All sexuality and pleasure is something worthy of more visibility. Filling your Instagram feed with photos of bloody tampons and women in nipple clamps does wonders for your vulva in the long run, because it reinforces positive self-image and that taking time for indulgence is normal.

    I love places like Unbound, Tabú and The Flex Company because they’re basically an online ode to how wonderful and different each sexual experience can be. And I often find new vibrators to shop, influencers to connect with, and events I want on my bucket list because these accounts (and so many more) are churning out sex-positive inspiration and education daily.

    Are you ready to get next level with your vulva yet? Honestly, all it takes is a few simple steps, but mainly keeping mindfulness and your own wellbeing at the forefront of your thoughts. This is such a huge, important part of you. Give yours the attention it deserves. 

    This was published as a part of The Most Real: Sex, Wellness, and Bodies, our answer to your questions (and, let's be real, our questions) about everything sexual health and wellness. Tampons, strap-ons, first time sex, ingrown bikini hairs, why you poop so much when you're on your period - we're getting real. Get real with us. Join the convo using #HCMostReal, and tagging @HerCampus.

    0 0

    Sex can always be an exercise in vulnerability — you can't get intimate with someone else's body without sharing a bit of yourself that everyone else doesn't get to see (or that you may be self-conscious about anyway). So even your most trusted visitors — one-time or regular sexual partners — can let you the f-ck down by saying something that makes you feel weird or just hurts your feelings by betraying that trust in some kind of way.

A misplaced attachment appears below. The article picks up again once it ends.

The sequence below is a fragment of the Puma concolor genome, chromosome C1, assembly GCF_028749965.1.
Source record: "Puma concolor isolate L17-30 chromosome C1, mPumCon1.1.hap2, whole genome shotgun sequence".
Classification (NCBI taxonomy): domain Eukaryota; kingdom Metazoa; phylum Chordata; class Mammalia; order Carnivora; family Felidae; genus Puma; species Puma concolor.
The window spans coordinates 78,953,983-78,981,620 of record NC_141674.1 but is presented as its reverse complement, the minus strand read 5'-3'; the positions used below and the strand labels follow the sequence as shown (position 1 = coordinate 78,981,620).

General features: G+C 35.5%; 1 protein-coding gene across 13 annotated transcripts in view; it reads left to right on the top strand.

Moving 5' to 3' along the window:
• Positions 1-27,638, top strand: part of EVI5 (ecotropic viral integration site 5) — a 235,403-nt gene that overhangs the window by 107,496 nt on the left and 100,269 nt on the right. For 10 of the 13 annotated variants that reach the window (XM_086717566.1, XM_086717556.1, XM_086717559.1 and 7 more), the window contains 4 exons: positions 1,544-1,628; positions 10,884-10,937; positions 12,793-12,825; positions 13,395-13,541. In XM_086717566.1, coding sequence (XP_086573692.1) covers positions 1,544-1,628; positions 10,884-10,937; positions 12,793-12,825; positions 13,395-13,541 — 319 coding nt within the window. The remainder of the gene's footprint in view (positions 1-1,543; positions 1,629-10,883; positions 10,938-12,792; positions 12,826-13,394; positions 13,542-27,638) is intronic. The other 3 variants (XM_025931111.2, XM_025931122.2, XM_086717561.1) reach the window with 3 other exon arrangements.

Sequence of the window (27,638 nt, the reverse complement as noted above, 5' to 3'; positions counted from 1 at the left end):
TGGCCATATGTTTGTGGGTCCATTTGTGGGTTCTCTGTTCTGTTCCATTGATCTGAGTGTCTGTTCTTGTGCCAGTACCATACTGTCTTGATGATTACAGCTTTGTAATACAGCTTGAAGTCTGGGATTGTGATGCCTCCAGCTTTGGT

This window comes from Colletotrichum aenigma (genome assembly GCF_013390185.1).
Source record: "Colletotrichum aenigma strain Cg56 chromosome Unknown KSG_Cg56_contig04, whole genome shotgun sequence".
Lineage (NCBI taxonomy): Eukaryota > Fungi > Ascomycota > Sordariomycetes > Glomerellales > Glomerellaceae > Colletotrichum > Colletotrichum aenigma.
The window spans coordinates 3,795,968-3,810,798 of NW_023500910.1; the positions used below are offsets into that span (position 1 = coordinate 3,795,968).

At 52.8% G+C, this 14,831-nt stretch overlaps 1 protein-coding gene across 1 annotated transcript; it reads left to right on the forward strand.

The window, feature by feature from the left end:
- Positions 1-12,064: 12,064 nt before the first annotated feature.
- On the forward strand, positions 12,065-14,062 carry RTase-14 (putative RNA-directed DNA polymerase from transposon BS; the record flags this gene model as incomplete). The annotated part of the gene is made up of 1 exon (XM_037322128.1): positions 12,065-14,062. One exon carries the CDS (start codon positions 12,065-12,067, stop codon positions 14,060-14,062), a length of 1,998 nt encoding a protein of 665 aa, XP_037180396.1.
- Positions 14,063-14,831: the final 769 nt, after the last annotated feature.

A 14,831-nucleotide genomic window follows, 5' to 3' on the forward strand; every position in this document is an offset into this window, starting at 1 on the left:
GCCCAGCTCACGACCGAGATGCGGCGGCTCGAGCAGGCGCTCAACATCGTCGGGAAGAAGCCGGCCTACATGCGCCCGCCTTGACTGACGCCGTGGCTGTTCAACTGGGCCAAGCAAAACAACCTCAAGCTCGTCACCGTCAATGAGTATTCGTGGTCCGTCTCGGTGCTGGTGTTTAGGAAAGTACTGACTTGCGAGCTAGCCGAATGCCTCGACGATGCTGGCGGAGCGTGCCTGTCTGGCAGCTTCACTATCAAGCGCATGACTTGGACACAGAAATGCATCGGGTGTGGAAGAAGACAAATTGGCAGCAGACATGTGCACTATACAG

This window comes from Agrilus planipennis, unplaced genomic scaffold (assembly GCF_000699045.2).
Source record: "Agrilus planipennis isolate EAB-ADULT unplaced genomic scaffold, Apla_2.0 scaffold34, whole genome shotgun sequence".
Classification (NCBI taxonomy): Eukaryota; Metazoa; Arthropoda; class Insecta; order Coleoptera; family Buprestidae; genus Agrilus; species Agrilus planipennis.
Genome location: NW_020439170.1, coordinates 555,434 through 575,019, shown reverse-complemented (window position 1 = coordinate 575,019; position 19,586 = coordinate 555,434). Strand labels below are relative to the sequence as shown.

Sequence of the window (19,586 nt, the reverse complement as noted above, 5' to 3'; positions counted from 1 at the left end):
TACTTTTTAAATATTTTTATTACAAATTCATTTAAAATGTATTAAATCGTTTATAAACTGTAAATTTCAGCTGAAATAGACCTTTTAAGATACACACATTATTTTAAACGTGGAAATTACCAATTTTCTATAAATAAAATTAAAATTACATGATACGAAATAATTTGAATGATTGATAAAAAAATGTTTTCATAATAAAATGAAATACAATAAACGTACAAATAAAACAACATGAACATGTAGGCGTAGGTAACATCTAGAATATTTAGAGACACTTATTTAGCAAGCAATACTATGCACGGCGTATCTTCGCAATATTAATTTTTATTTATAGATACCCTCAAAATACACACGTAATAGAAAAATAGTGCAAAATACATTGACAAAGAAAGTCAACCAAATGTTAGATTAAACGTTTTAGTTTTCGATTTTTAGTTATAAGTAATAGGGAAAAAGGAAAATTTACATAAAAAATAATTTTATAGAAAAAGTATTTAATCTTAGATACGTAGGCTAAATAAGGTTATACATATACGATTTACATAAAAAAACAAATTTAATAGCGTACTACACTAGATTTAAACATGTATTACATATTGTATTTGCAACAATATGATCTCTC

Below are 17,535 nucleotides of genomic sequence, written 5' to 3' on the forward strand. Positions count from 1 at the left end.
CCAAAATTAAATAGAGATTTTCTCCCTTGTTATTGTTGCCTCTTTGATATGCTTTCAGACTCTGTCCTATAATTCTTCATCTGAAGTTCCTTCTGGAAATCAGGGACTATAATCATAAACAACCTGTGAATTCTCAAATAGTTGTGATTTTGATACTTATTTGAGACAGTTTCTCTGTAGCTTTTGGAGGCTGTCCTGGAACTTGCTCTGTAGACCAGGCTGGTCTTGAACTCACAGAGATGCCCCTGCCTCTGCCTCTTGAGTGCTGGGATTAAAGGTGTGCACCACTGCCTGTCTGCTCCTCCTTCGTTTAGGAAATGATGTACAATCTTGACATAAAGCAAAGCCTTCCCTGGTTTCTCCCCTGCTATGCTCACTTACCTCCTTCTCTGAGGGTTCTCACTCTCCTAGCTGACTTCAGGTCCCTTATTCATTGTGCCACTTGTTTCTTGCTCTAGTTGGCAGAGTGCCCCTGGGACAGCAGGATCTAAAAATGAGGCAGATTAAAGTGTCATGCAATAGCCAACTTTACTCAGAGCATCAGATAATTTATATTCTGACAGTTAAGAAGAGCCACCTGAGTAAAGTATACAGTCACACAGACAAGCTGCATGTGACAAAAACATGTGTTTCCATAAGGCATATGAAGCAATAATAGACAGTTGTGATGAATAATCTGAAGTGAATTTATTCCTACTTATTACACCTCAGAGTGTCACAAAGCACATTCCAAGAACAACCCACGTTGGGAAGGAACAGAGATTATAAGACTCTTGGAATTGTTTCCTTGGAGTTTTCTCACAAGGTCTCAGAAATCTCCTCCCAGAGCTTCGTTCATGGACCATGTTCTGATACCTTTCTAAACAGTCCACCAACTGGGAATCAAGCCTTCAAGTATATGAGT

Not that it's always malicious, but sometimes in the weirdness of post-coital moments your partners (or you!) can fuck up and not be their most body positive — and you either get mad or internalize it in a way that's worse for you and your self-image and self-esteem. 

    Members of the HC team (and some of our friends) got to talking about our own experiences with partners saying shitty things to us about our bodies and how we've learned to address them or deal in our own ways. Here's what happened:

    Katherine S: Okay, sometimes even people you really care about can be total turds. What's the shittiest thing a partner has ever said to you about your body? Why the f-ck do you think they thought they could talk to you that way?

    Gina E: Sometimes men can be Really Bad, and it's honestly baffling how they can pull such hateful speak out their mouths, never considering how deeply it might traumatize their partner with body insecurity for literally ~years~ after? Once, after spending a night together and waking up in the morning, my SO told me my breath was bad. For some reason, THIS is the moment that really wrecked me for life. Like, call me heavy or my boobs saggy – but why go for such a weird thing as telling me my breath was bad and refusing to kiss me until I brushed my teeth? Your partner is supposed to think you're sexy as hell when you wake up in the morning with a rotten mouth that you haven't brushed for 10 hours because you were sleeping. Also, we'd spent the night together probably like 40 times before this and it had never been an issue. They just picked a random day to wanna shame me, probably because we were on the verge of a break-up and they were more angsty about something *internally* than my breath actually being bad.

    Emily M: This isn't necessarily something about my body itself, but it was said about my looks. I struggle with something called Trichotillomania, which is an anxiety disorder that gives you urges to pull your hair out of different parts of your body just by using your fingers or hands. My "place of choice" happened to be my eyebrows. In college, my anxiety got really bad, so of course my Trichotillomania followed with it and also got worse, and I would pull my eyebrows out without even noticing it while I was studying, or taking a test or doing homework or even just sitting in bed watching a movie. Eventually it got so bad that I barely had any eyebrows left and my (now) ex-boyfriend would make fun of them so much and make me feel even worse about this anxiety disorder I had. He would call them ugly, point them out in front of people and tell people about it, constantly bringing attention to my lack of eyebrows. Not only was it something I was insecure about, but was something I was ashamed and embarrassed of, so every time he commented on them and how bad they looked, I'd feel even worse.